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Mojave Audio MA-200 Microphone Captures Lead Vocals On Billy Stokes’ New “Muscle & Blood”

Engineer/producer Jim Pavett deploys large-diaphragm tube condenser mic for Marc Storace of Krokus at Allusion Studios

By PSW Staff August 11, 2017

Marc Storace with the Mojave Audio MA-200, recording vocals for "Muscle & Blood" at Allusion Studios.

A new album by blues/rock guitarist Billy Stokes titled “Muscle & Blood,” recorded at Allusion Studios (Tucson, AZ) by engineer/producer and studio owner Jim Pavett, features lead vocals by Marc Storace of Krokus captured with a Mojave Audio MA-200 large-diaphragm tube condenser microphone.

Stokes and Storace were joined on the project by Frank Marino, Pat Travers, Les Dudek, Barry Sparks, and other noted players. Pavett is also an accomplished musician in his own right and has worked with numerous top artists, including Alicia Keys and Cyndi Lauper, in addition to operating operates Pure Wave Audio, a sales and consulting firm.

“I used the MA-200 on lead vocals exclusively to ensure the lead would stand out and remain distinct from the background vocals,” Pavett explains. “Interestingly, my challenge was to overcome the stereotype of recording a rock vocal with a popular dynamic mic. My whole career, I have always used large diaphragm condenser and tube mikes to record vocals and, after testing the dynamic mic and experiencing its bizarre comb-like filtering EQ curve, I just don’t get why someone would like that sound. I had to reassure Marc’s team that we were taking an audiophile approach to this album and that the Mojave MA-200 offered a much better solution compared to a dynamic mic.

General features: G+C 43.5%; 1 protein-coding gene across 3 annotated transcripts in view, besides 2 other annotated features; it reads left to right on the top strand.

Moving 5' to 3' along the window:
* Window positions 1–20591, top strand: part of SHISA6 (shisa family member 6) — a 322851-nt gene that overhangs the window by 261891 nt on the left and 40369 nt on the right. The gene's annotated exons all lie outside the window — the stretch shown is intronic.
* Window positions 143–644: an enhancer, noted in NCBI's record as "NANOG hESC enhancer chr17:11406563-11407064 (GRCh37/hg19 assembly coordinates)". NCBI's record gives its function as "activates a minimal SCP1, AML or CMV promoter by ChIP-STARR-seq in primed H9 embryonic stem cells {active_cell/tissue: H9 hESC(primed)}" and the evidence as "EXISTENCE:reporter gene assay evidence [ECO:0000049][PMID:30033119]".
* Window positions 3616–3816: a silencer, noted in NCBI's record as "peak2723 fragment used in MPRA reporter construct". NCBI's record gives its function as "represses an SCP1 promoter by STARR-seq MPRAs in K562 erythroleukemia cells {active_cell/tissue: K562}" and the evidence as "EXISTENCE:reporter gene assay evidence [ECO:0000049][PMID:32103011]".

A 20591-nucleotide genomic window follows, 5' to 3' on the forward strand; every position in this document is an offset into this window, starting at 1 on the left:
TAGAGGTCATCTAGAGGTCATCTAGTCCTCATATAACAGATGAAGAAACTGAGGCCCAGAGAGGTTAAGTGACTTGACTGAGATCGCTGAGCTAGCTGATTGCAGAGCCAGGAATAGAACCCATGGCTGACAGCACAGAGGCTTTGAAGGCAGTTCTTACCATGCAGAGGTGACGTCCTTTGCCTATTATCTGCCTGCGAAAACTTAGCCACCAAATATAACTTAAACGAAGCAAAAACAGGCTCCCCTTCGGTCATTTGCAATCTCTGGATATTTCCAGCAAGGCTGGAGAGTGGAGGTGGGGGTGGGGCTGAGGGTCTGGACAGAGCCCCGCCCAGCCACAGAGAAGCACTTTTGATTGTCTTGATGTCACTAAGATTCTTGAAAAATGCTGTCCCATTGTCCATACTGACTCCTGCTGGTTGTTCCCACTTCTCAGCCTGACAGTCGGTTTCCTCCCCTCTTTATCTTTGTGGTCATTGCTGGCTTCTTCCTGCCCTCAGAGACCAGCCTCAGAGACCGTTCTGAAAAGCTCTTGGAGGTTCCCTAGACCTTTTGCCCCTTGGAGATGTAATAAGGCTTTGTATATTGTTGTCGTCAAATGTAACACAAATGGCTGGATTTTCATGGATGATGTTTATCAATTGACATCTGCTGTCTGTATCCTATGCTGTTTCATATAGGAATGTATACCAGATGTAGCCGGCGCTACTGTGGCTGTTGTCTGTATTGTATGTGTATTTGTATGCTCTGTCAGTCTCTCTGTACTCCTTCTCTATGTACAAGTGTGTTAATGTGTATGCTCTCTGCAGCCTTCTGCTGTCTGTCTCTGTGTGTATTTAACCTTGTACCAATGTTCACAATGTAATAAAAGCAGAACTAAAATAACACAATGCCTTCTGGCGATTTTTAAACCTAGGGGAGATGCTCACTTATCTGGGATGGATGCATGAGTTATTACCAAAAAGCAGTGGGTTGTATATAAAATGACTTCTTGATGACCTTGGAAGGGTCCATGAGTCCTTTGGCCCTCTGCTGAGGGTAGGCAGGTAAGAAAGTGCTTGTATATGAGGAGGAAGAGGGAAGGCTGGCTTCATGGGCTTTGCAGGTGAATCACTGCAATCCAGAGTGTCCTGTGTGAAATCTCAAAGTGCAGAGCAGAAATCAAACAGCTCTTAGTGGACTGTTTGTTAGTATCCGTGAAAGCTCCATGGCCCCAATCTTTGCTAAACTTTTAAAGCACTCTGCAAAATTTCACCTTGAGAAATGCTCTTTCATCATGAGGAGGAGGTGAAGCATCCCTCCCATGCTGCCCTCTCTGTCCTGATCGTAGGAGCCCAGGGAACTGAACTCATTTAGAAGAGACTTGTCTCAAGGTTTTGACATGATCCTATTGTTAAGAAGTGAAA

He continues, “Recording Marc’s vocals was done toward the end of the tracking process for the entire album. All we had left was lead vocals, background vocals, and solos. Knowing I was producing a guitar oriented rock album that had a lot of Marshall guitar tones on it, I knew I needed to pick a mic capable of creating the presence necessary to rise above all the music and have the lead vocal front and center.

“Therefore, I chose the Mojave MA-200. With the MA-200, I can get the quality and character of a U 67 microphone, but with the added presence needed to pop through. Plus, the extra few dB of signal-to-noise ratio—compared to what a U 67 typically yields—doesn’t hurt either. Marc was a trooper and knocked out sixteen songs in eight days. His stance would be an attack position and just unleash his unique voice on that mic hours at a time.

“The MA-200 was a terrific choice for use on this project,” Pavett concludes. “The mic captured the energy and character of Marc Storace’s vocal beautifully. This was a much better solution than using a dynamic mic and everyone who has listened to the results has been impressed. The end result says it all.”

Mojave Audio
Allusion Studios

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